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The monsoons of death

09 Oct 2019 | OP ED Watch

Heavy rainfall in India causes deadly floods in the northeastern states of Bihar and Uttar Pradesh. The Daily Telegraph intones that “At least 113 people have died across northern India after five days of heavy monsoon rainfall unleashed devastating flooding, as officials said the annual deluge was the greatest in 25 years…. Experts believe such extreme weather events are intensifying due to climate change, and that India will suffer heavier and more erratic rainfall with more frequent floods in the coming years.” Er, then why did the last IPCC Assessment report conclude that East Asian monsoon rainfalls have slightly weakened, and that the data are too variable to identify any trends?

The IPCC’s specific words were:

Several studies report a weakening of the global monsoon circulations as well as a decrease of global land monsoon rainfall or of the number of precipitation days over the past 40 to 50 years (Zhou et al., 2008, see also SREX; Liu et al., 2011). Concerning the East Asian Monsoon, a year-round decrease is reported for wind speeds over China at the surface and in the lower troposphere based on surface observations and radiosonde data (Guo et al., 2010; Jiang et al., 2010; Vautard et al., 2010; Xu et al., 2010)…. However, trends derived from wind observations and circulation trends from reanalysis data carry large uncertainties (Figure 2.38), and monsoon rainfall trends depend, for example, on the definition of the monsoon area (Hsu et al., 2011)… The suggested weakening of the East Asian monsoon has low confidence, given the nature and quality of the evidence. (pp. 227-229.)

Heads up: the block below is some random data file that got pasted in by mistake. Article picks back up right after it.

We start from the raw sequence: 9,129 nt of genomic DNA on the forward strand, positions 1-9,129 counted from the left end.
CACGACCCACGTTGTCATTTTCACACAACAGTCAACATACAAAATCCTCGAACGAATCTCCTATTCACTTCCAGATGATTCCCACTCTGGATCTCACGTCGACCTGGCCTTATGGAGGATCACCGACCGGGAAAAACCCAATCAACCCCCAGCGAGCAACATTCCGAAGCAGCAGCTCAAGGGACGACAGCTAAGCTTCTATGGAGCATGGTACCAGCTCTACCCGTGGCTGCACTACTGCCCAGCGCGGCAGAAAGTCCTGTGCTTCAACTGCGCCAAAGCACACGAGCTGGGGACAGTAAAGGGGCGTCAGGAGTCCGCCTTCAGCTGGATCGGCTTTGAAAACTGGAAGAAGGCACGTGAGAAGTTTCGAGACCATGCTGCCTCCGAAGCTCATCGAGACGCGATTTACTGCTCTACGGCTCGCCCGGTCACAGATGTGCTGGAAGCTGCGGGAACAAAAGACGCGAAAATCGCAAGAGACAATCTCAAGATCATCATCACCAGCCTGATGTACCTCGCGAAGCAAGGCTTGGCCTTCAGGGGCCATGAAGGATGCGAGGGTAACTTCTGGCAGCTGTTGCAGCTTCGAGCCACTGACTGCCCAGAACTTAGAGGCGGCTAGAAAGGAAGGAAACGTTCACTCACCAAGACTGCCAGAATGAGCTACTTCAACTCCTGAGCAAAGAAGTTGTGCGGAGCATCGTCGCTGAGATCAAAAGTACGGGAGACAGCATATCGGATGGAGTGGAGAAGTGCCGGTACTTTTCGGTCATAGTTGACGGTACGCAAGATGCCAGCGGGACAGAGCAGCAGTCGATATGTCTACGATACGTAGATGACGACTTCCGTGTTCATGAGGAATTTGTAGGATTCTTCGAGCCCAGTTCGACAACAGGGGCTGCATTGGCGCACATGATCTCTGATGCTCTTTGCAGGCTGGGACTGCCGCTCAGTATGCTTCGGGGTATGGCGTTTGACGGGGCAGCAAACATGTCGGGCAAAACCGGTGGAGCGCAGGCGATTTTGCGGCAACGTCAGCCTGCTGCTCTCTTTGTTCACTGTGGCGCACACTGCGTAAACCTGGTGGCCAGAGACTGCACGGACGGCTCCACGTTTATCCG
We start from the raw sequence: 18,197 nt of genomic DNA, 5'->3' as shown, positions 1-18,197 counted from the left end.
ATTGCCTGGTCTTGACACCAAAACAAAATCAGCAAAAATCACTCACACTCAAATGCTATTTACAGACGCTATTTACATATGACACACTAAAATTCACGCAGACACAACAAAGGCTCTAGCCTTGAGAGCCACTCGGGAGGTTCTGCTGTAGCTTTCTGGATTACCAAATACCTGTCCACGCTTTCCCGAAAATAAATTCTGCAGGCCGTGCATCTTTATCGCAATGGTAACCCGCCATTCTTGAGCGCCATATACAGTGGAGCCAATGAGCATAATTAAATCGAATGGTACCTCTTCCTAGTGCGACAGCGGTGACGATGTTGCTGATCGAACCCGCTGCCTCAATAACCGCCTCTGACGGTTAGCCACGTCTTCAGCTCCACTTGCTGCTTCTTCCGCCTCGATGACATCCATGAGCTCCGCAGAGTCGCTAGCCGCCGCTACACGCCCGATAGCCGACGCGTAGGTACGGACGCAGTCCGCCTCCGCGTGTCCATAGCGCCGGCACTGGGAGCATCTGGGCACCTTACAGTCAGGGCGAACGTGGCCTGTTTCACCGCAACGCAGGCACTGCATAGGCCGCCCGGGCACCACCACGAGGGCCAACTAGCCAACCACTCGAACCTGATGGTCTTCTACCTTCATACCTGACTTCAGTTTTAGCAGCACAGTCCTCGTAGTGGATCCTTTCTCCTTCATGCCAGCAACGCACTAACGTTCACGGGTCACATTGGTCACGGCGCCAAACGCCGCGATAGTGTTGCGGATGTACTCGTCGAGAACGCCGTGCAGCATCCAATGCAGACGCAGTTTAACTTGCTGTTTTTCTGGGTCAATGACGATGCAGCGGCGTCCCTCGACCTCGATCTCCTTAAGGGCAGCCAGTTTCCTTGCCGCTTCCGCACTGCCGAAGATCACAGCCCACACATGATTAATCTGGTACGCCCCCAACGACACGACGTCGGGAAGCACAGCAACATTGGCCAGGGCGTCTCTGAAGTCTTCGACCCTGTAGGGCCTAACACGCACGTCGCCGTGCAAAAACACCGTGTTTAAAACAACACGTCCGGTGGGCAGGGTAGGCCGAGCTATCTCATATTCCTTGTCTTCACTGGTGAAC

But we have grown accustomed to reporters instantly becoming experts on any climate-related topics merely by invoking the magic words “Experts say…” before making up whatever alarmist slogans they think will sell their paper.

The Telegraph goes on to say “The Intergovernmental Panel on Climate Change predicts an annual increase in temperature in South Asia of 3.3°C by 2100. Studies say rising temperatures are creating a more moisture-laden monsoon system and higher levels of precipitation.” And we should believe them because...? If your answer is because it’s what scientists are saying today, then let’s remember that only a few years ago they were saying something else, and a few years from now they will be saying something else besides.

Curiously the Guardian, whose politics and hence editorial policy are generally well to the left of the Telegraph, said of these tragic events that “Experts blame a lack of urban planning and poor drainage systems, which have been unable to cope with sudden and incessant rains over recent days”. This claim at least makes sense since, as noted in our video “Urban Flooding – It’s Not About Climate”, municipal authorities in places like Canada have also done a wretched job of coping with the obvious, predictable consequences of paving over more and more absorbent natural soil and plants with impermeable asphalt and concrete, and are now trying to blame somebody else.

The Telegraph admits that “Many deaths in Uttar Pradesh were caused by house collapses, as well as drowning, lightning and snake bites”. Which we may also confidently predict are due to climate change, at least in the pages of newspapers. Indeed, it finally gets around to this admission: “’Deforestation, the absence of drainage systems and the flagrant violations of building norms in the entire state mean there has been a clear increase in water discharge,’ said Anil Sood, the president of Spchetna, an NGO studying the effects of climate change in India.”

How is climate change to blame for deforestation, given that more CO2 is greening the planet? How is climate change to blame for absence of drainage systems, or flagrant violations of building norms?

Never mind. Verdict first, evidence later… or never.

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